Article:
Prior to his surgery, there had been a couple of times when Stan had fallen and was unable to get up, so Diane had to call for help. Once was in the bathroom and another time he had fallen off the bed. She called their grandson, who is a police officer in the town where they live, and he and another guy came and had to lift Stan up.

Moving Stan to a nursing home and making that decision was tough, especially for Diane. That was her sweetheart for over 50 years, and admitting that she could no longer give him the care that he needed was very difficult. Sometimes there is a stigma connected with putting someone in a nursing home; as if it is a disgrace or that you don't love that person or don't want to care for them any longer. During that time, I told Diane that she was doing the most loving thing for her husband that she could do. She was making sure that he was going to get the full-time nursing care that she wasn't trained to give him; then that would free her up so that she could focus on just loving Stan and spending time with him. She looked and finally found a place that had a locked-down Alzheimer's unit, which was what was needed. It is fairly close to their home, so is convenient for her to be able to go visit him. She told him that he needed some specialized care for his back and to help him sleep better, so she was taking him to a place where they could take care of him and help him get stronger.

The adjustment to the nursing home was a difficult one, especially when Stan did start getting a little stronger, due to the full-time care he was receiving, because he was then convinced that there was no longer anything wrong with him and he was "over" the Alzheimer's.

Off and on, Stan has tried to convince us that he doesn't have Alzheimer's. He has wanted to move in with Ken and work at his machine shop. He has wanted to go home. He has wanted us to take him to the park for walks. He has wanted to go back to his workshop and use his tools. He has argued and been frustrated and angry, which is understandable, because in his own mind, there is nothing wrong with him. There is still much that he can remember, especially family vacations they took when the kids were young or machines he built at his shop years ago, and he has argued that his "rememberer" still works so that means he doesn't have Alzheimer's.

One day Jon and I walked in for a visit and Stan was waiting for us! He immediately began a confrontation about him working for Ken and why he doesn't have Alzheimer's anymore. He started yelling at Jon and getting right in his face asking, "Do you think I can do the work? Do you.... do you?" Jon had to tell him no, he really didn't think he could. We saw that this was escalating and there was nothing we could say to make things better, so we left. We have learned that leaving is sometimes the best option when Stan gets angry and wants to start a fight.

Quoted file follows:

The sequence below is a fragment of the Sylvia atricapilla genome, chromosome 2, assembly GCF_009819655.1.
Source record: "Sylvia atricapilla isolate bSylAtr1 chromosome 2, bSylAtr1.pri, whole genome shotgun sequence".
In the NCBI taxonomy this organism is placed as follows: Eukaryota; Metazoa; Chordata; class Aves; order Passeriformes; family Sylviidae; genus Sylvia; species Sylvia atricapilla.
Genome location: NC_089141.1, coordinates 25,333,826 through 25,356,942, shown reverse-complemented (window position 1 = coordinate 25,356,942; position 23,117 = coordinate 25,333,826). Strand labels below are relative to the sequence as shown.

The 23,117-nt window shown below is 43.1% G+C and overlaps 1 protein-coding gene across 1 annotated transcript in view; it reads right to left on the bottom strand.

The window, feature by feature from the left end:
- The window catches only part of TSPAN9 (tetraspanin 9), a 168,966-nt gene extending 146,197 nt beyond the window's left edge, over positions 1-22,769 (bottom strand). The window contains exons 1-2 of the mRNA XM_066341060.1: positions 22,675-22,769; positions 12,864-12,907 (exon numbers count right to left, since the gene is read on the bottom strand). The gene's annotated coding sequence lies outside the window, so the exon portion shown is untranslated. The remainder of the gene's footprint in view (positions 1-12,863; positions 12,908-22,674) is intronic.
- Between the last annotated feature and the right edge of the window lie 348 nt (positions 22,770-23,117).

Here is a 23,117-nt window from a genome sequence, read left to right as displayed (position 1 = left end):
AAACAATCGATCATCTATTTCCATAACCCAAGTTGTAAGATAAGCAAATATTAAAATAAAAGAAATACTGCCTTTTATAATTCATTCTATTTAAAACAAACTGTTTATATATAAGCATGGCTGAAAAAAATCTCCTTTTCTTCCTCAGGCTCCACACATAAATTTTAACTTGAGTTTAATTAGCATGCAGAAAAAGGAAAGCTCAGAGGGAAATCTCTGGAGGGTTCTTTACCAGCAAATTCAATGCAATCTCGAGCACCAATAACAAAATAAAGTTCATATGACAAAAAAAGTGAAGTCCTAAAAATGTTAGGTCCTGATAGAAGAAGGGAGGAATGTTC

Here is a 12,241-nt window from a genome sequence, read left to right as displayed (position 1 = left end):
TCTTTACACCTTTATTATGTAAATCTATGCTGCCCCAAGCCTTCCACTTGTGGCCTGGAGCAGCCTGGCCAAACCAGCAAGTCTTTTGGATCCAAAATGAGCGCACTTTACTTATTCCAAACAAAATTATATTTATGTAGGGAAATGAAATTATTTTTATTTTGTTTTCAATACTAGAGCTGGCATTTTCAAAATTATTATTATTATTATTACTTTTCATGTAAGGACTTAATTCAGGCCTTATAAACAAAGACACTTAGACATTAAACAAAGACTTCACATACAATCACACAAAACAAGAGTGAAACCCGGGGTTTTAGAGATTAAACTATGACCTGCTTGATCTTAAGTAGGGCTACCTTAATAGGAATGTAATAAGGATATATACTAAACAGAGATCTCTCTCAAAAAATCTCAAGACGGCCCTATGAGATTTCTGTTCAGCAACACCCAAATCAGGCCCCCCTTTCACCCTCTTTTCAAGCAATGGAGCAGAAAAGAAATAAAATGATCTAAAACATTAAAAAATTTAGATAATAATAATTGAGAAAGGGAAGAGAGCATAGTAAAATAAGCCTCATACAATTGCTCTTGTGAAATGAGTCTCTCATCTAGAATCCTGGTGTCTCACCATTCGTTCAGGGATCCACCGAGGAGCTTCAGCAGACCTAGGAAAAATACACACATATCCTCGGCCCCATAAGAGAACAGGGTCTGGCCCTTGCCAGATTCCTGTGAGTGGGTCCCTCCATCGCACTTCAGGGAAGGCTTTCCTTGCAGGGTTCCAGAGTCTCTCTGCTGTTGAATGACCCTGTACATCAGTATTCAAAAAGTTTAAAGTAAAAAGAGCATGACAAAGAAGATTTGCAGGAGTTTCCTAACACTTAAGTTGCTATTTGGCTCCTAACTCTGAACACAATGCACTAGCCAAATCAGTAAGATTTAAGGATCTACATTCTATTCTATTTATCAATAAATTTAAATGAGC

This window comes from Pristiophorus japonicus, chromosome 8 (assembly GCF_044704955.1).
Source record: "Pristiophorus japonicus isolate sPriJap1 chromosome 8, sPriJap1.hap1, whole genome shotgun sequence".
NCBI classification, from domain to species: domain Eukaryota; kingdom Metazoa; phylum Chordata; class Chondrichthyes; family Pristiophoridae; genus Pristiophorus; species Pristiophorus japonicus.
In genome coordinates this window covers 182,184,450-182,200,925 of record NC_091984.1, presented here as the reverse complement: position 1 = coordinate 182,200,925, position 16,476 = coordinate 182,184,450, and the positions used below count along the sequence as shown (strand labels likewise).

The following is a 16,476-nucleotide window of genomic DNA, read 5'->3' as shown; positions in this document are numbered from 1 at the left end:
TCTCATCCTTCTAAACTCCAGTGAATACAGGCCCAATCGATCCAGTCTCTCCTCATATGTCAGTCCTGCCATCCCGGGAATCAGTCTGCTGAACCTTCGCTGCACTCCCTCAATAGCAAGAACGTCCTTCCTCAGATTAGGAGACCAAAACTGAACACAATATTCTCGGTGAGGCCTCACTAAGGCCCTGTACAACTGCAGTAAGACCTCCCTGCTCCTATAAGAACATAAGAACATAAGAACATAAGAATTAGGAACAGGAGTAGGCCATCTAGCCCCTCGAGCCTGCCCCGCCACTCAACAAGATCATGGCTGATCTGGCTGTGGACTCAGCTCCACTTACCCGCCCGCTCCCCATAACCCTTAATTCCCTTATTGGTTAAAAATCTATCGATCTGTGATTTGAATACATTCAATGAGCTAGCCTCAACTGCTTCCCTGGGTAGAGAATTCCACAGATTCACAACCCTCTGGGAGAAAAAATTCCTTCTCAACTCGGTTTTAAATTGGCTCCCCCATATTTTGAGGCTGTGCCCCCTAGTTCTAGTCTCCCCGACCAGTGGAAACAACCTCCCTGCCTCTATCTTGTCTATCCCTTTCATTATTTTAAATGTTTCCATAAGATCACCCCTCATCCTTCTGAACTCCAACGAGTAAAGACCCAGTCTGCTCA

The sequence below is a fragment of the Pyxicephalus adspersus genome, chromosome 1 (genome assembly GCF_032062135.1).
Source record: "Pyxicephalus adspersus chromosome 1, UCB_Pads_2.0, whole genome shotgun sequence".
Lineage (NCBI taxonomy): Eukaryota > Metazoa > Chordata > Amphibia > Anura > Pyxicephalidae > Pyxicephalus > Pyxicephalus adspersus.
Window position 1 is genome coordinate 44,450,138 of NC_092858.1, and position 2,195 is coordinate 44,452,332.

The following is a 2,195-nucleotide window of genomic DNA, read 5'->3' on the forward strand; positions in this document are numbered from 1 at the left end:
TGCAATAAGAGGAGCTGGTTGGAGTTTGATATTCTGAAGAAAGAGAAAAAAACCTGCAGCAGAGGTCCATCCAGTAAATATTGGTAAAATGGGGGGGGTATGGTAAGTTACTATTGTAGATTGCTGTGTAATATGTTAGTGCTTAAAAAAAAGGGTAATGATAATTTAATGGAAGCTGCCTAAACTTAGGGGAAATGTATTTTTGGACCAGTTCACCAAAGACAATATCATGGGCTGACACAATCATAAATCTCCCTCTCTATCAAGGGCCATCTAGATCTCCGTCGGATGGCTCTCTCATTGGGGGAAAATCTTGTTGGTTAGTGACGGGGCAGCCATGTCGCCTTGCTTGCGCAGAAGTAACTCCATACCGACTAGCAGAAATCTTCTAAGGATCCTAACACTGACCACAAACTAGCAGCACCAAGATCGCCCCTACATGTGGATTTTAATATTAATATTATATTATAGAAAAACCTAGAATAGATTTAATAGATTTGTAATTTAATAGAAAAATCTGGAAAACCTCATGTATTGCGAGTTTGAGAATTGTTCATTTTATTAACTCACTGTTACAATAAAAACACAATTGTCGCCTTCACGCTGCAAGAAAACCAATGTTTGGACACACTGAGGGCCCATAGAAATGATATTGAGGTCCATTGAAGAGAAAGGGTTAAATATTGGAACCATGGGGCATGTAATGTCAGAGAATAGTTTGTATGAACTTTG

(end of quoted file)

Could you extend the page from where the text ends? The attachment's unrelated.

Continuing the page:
This breaks our hearts and is difficult for us on so many levels. This is Jon's daddy; as well as Ken's and Gayla's! This is Diane's husband! This is the man who used to invent and own his own business! Seeing him regress back to having a mind of a child, in so many ways, is tough! Jon and his siblings were taught to respect and obey and honor their dad, and although they still do love and respect and honor him, there are times when they have to take on the role of "parent". Stan and Diane can no longer be partners in marriage like they were for over fifty years, for Diane has had to take on more of a mothering role instead of that of being his wife. She can't discuss finances or ask for his advice or them make decisions together like they once did, because Stan is no longer mentally capable of doing that.

Sometimes we cry and it feels overwhelming; but we've also learned that sometimes you just have to laugh. Stan has said things and done things at times that really is humorous, although it wasn't intended to be that way. If you don't allow yourself to laugh, then the burden of the situation is going to be too heavy to bear and you'll not be able to get through it without being too overwhelmed.

A while back, there was a post being shared on Facebook about Alzheimer's and how to deal with those dealing with this disease. Some of the advice was valid, but there were a couple of things on the list that weren't necessarily feasible in all situations. One of those things was to never tell the person "no". That's not always realistic.

Several months ago, Stan came up with this elaborate plan on how he was going to run away from the nursing home. He didn't want Diane to find out about it. He shared part of it with a friend who was visiting him, who later called and told Diane. She told us about it and wasn't sure what to do. We went for a visit a couple of days later and Stan shared his entire plan with Jon and me.